When Time Binds: Returns to Working Long Hours and the Gender Wage Gap Among the Highly Skilled

45 Pages Posted: 4 Apr 2016

See all articles by Patricia Cortes

Patricia Cortes

Massachusetts Institute of Technology (MIT)

Jessica Pan

National University of Singapore (NUS)


This paper explores the relationship between gender differences in hours worked, the returns to working long hours, and the gender pay gap among highly educated workers. Using a cross-section of occupations, Goldin (2014) documents that occupations characterized by high returns to overwork are also those with the largest gender gap in earnings. To provide a causal link between the demand for long hours and how it relates to gender wage gaps, we exploit supply side shocks – generated by intercity variation in low-skilled immigrant flows – to examine whether reductions in the cost of supplying longer hours of work allow women to close the gap in hours of work and benefit from higher wages. We find that low-skilled immigration leads to a reduction in a city's gender gap in overwork, as well as in the gender pay gap in occupations that disproportionately reward longer hours of work.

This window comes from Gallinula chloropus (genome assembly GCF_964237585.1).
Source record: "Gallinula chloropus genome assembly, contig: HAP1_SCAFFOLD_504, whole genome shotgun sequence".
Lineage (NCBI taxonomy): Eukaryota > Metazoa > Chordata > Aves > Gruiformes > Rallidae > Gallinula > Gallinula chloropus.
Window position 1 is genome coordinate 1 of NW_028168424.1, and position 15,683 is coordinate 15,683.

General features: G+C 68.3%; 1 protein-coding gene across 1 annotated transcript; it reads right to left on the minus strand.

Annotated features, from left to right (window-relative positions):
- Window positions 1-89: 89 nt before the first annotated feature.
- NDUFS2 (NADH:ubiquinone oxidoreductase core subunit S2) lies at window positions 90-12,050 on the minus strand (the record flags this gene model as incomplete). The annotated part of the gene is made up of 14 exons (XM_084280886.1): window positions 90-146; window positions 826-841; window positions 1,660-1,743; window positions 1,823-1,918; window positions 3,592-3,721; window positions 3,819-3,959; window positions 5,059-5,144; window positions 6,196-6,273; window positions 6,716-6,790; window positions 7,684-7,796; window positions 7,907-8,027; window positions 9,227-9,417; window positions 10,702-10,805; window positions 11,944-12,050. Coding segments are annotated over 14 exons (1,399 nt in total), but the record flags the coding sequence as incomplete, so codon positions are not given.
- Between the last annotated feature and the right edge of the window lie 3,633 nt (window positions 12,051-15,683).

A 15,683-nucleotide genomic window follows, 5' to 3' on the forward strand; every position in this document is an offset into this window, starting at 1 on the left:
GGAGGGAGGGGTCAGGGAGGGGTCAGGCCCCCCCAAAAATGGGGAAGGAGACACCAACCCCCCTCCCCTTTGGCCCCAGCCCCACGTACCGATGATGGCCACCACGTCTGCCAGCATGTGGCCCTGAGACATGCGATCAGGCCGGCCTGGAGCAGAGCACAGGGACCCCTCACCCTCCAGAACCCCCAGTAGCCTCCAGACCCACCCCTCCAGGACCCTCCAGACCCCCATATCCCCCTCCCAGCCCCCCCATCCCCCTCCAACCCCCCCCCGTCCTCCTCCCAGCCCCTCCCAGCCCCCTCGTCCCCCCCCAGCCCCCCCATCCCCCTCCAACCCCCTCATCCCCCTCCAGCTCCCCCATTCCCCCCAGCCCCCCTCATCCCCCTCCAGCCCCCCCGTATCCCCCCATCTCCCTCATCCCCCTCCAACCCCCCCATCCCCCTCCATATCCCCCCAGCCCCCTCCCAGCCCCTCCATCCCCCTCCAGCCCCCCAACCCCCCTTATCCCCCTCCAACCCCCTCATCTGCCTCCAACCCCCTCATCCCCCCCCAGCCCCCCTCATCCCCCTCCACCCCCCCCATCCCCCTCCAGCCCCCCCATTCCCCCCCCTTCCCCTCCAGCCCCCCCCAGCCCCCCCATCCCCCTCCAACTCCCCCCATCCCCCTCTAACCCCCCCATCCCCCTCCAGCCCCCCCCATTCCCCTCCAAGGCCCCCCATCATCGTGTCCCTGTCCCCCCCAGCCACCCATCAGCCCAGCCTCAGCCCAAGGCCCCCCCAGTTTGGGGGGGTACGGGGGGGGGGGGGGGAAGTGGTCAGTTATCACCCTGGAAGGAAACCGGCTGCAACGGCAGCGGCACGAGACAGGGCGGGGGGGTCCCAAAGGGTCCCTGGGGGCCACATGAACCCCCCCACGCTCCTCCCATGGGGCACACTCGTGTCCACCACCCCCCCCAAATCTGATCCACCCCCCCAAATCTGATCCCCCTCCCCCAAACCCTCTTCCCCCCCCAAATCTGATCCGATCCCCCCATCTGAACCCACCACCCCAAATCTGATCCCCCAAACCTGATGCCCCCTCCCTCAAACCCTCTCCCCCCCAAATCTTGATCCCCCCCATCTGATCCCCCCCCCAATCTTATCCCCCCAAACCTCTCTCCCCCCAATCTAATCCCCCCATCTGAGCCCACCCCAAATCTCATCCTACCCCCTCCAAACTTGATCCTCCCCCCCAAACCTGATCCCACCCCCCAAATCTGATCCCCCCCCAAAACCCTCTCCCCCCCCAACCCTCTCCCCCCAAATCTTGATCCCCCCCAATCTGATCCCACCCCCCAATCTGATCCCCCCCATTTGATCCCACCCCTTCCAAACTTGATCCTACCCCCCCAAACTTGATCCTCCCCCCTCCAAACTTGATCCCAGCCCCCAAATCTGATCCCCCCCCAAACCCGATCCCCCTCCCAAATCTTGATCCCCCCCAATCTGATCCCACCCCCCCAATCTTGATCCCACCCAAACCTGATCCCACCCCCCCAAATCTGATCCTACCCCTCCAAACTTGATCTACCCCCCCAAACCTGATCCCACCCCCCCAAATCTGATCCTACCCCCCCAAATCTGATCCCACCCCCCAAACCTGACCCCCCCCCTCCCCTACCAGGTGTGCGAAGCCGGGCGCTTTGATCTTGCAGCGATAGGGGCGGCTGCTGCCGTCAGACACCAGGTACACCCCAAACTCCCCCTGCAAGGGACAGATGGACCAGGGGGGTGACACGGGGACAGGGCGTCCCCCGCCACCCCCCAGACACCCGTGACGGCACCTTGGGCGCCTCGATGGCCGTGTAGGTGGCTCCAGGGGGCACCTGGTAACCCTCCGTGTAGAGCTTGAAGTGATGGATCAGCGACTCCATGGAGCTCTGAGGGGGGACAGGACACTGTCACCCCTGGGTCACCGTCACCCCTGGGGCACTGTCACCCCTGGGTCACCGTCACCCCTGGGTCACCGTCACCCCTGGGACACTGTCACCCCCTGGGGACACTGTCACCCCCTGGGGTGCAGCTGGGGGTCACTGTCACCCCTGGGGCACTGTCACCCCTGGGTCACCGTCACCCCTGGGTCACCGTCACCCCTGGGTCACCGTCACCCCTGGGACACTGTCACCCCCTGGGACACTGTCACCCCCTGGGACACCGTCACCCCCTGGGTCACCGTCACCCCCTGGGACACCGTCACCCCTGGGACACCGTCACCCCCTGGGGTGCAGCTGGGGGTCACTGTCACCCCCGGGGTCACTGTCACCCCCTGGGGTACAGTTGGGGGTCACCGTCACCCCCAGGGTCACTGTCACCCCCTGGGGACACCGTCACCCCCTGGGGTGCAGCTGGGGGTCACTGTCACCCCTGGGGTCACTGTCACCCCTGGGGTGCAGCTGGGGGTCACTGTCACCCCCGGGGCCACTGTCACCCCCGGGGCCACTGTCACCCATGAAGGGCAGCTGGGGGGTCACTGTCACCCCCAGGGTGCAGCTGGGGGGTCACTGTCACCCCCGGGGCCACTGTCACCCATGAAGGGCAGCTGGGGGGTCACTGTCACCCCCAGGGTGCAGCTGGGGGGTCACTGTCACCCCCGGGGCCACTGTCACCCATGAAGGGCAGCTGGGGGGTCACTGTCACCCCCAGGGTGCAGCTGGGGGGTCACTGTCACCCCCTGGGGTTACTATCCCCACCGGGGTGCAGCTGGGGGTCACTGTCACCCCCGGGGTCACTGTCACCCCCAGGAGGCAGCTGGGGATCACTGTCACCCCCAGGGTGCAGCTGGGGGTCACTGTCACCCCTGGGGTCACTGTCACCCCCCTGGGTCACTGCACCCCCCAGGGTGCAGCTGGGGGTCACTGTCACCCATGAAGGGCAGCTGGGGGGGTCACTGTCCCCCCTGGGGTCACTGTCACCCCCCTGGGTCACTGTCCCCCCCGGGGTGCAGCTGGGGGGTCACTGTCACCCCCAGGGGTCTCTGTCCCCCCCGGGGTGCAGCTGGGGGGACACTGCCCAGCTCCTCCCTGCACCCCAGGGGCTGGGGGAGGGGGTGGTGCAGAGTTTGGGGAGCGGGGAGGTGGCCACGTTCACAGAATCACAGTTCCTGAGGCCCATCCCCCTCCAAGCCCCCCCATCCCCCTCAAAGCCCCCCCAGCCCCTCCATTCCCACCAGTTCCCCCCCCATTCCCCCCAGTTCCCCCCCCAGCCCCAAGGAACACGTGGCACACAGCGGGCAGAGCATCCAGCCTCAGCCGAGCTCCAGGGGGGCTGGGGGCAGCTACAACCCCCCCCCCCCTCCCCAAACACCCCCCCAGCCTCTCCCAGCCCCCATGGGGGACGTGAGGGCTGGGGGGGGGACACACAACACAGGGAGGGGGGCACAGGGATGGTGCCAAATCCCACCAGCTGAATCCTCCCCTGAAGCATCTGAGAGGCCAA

Keywords: gender wage gap, long hours, overwork, low-skilled immigration

JEL Classification: J16, J22

Suggested Citation

Cortes, Patricia and Pan, Jessica, When Time Binds: Returns to Working Long Hours and the Gender Wage Gap Among the Highly Skilled. IZA Discussion Paper No. 9846, Available at SSRN: https://ssrn.com/abstract=2757956 or http://dx.doi.org/10.2139/ssrn.2757956

Patricia Cortes (Contact Author)

Massachusetts Institute of Technology (MIT) ( email )

50 Memorial Drive
Cambridge, MA 02139-4307
United States

Jessica Pan

National University of Singapore (NUS) ( email )

1E Kent Ridge Road
NUHS Tower Block Level 7
Singapore, 119228

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